Avocados

Avocados

"Avocados also exceed other fruits as a source of the potent antioxidant lutein, according to Susan Bowerman, R.D., a registered dietitian at the University of California at Los Angeles Center for Human Nutrition. Lutein may also safeguard your cardiovascular system from atherosclerosis (or hardening of the arteries) and prevent prostate cancer."

Discusses research being done on the role of avocado extract in fighting prostate cancer. Reference to a study by J. R. Zhang et al published in a 2005 issue of the "Journal of Nutrition and Biochemistry"; Effects of whole avocado extract with lutein.

Avocados Fight Prostate Cancer

In a new test-tube study, avocado extract inhibited pros-
tate cancer cell growth by up to 60 percent. Researchers
at the University of California–Los Angeles compared
the effects of whole avocado extract with those of
lutein, one of the carotenoids found in avocados, to
see if avocado’s bene?ts were simply due to lutein.
While whole avocado had a signi?cant effect, lutein
alone had virtually none. It is not yet clear whether
avocado’s apparent effects are due to monounsaturated
fat, vitamin E, or other nutrients working alone or in
combination.
Lu QY, Arteaga JR, Zhang Q, et al. Inhibition of prostate cancer cell growth by an avocado extract:
role of lipid-soluble bioactive substances. J Nutr Biochem. 2005;16:23-30.

Oranges and Bananas May Reduce
Childhood Leukemia Risk
Little has been known about diet’s in?uence on child-
hood leukemia, but a new study shows that certain
fruits may reduce risk of the disease. Researchers at the
University of California–Berkeley reviewed the diets of
328 children with leukemia and 328 matched controls.
After adjusting for various lifestyle and dietary factors,
the researchers found that the consumption of oranges,
bananas, or orange juice at least four to six days per
week during the ?rst two years of life was associated
with a signi?cantly reduced risk of leukemia for 2-
through 14-year-olds. Oranges are packed with vitamin
C, a powerful antioxidant that may prevent oxidative
damage to DNA and the initiation of carcinogenesis.
Bananas and oranges are also rich in potassium, which
epidemiologists believe may have anticarcinogenic
properties. Vitamin C has also been shown to increase
intracellular potassium intake.
Kwan ML, Block G, Selvin S, et al. Food consumption by children and the risk of childhood acute
leukemia. Am J Epidemiol. 2004;160:1098-107.

Animal Products Increase Ovarian
Cancer Risk
Consumption of animal products was associ-
ated with a signi?cant increase in ovarian
cancer risk in a new Canadian study
of more than 2,500 women. The re-
searchers found that women with the
highest intake of cholesterol (found
only in animal products) had a 40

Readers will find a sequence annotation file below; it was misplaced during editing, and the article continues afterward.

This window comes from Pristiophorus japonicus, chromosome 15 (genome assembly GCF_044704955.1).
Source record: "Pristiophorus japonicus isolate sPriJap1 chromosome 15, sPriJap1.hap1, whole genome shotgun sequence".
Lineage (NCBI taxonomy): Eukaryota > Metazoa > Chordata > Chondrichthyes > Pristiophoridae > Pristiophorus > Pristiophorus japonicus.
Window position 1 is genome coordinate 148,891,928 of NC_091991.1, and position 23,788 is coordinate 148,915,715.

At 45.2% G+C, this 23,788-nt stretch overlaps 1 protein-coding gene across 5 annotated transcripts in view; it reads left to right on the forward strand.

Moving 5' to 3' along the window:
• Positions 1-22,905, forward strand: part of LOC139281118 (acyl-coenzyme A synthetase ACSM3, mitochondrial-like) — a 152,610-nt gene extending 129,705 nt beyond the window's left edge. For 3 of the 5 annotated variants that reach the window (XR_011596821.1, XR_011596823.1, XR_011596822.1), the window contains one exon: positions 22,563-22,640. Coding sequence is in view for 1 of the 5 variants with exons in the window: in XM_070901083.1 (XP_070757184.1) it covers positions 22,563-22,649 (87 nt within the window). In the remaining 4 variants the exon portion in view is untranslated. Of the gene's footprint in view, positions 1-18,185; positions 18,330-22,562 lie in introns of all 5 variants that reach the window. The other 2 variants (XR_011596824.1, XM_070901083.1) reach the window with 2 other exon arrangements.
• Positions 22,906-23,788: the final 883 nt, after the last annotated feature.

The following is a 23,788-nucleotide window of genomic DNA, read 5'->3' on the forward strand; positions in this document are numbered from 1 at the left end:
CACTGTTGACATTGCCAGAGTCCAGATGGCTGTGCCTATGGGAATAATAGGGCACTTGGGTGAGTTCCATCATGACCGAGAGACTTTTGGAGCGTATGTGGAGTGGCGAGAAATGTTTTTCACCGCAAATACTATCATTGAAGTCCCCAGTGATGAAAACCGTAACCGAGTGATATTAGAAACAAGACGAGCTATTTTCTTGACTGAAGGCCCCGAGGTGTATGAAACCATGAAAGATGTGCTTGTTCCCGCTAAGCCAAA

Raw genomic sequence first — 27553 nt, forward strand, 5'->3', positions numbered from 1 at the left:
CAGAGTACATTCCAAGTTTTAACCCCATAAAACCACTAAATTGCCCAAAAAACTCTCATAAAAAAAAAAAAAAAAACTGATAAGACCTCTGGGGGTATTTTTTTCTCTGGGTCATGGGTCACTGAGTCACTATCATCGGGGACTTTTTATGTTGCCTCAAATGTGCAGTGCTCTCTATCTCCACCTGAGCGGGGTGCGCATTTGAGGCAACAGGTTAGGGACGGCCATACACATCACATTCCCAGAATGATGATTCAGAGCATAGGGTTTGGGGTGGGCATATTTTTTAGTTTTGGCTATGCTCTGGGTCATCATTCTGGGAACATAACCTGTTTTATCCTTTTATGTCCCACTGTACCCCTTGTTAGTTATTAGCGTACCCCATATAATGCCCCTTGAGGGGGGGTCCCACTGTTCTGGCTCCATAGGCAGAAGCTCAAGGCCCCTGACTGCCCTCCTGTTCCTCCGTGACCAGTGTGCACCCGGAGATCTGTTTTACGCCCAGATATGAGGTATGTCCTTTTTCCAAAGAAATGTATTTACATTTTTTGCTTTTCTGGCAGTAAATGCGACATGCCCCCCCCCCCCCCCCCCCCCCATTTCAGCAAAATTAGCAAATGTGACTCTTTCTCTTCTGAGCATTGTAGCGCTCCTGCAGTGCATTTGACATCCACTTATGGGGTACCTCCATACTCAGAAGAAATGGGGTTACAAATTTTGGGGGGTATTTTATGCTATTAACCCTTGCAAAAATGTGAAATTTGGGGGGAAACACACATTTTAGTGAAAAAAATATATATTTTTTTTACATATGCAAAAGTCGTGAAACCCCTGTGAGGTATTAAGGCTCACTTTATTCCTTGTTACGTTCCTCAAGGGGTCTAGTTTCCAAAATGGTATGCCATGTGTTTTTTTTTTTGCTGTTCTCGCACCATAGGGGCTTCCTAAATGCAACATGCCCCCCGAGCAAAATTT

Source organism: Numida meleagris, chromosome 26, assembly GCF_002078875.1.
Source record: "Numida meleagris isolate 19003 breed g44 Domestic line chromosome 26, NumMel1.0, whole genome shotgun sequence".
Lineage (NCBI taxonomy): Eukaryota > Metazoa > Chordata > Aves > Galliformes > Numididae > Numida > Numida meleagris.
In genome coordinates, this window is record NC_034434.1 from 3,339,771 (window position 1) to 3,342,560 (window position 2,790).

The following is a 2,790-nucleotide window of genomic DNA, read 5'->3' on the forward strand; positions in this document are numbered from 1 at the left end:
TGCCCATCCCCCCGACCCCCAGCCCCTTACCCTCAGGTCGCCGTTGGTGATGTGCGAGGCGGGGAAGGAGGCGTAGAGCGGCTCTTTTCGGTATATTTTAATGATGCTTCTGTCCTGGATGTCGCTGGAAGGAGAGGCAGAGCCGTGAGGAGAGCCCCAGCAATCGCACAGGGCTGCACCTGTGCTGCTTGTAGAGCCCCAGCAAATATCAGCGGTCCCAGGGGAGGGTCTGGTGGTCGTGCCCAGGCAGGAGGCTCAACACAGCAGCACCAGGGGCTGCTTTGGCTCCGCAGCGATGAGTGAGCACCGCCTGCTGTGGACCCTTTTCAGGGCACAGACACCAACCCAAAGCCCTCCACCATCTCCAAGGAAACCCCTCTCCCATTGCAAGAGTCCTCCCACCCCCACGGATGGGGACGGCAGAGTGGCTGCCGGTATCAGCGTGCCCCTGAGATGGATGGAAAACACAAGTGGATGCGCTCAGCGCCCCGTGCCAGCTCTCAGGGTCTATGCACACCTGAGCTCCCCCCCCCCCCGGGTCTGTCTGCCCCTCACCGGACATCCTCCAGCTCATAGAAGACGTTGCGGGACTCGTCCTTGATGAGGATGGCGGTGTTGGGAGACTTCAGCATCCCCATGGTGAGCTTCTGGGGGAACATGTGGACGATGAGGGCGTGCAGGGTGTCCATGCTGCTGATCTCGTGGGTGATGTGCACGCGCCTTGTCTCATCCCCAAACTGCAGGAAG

percent higher risk of ovarian cancer
than women with the lowest choles-
terol consumption. They also found that
women with the highest egg consump-
tion had a 30 percent increased risk of
the disease. In contrast, women with
the highest total vegetable and crucifer-
ous vegetable intake lowered their ovar-
ian cancer risk by nearly 25 percent.
Pan SY, Ugnat AM, Mao Y, et al. A case-control study of diet and the risk of ovarian
cancer. Cancer Epidemiol Biomarkers. 2004;13:1521-7.

Link between Meat and Colon
Cancer Grows Stronger
The less red and processed meat people eat, the lower
their risk of colon cancer, according to a major new
study published in the Journal of the American Medi-
cal Association. In the Cancer Prevention Study II
Nutrition Cohort, involving 148,610 adults followed
since 1982, the group with the highest meat intake had
an approximately 50 percent higher colon cancer risk
compared to those with lower intakes. Although previ-
ous studies have shown the same association, the large
study population and the long duration of the study
provide compelling evidence of the link between meat
and colorectal cancer.
Chao A, Thun MJ, Connell CJ, et al. Meat consumption and risk of colorectal cancer. JAMA.
2005;293:172-82.

Share this with your friends

the beautiful side of avocados
AVOCADOS LOOK AS GOOD AS THEY TASTE AND DESPITE THEIR HIGH FAT CONTENT, ARE A SMART WAY TO BOOST YOUR HEALTH AND BEAUTY

Ranked by the Guinness Book of World Records as the world's most nutritious fruit, avocados offer a wealth of health and beauty benefits. Beloved around the world for their buttery richness and subtle nutty flavor, avocados are the fruit of Persea americana, a tall evergreen tree native to the subtropical Americas.

Health Benefits Galore

Until fairly recently, avocados were shunned because of their high fat content — almost three-quarters of an avocado is pure fat. But the fat found in avocados is of the health-protective monounsaturated variety, primarily oleic acid. Avocados contain more than 20 beneficial nutrients, including potassium, folate, copper, and vitamins C, B6, E, and K.
In numerous studies, the oleic acid found in avocados has been shown to help lower cholesterol levels. In one study, researchers compared a diet high in complex carbohydrates to a diet rich in avocados and other monounsaturated fatty acids. While both diets lowered total cholesterol levels, the avocado-enriched diet lowered cholesterol almost twice as much. Even more significant was that levels of beneficial high-density lipoprotein (HDL) cholesterol decreased by 13.9 percent on the high complex carbohydrate diet but remained steady on the avocado diet. Because HDL helps protect heart health, it's essential to consume foods that help lower overall cholesterol while maintaining or increasing levels of HDL.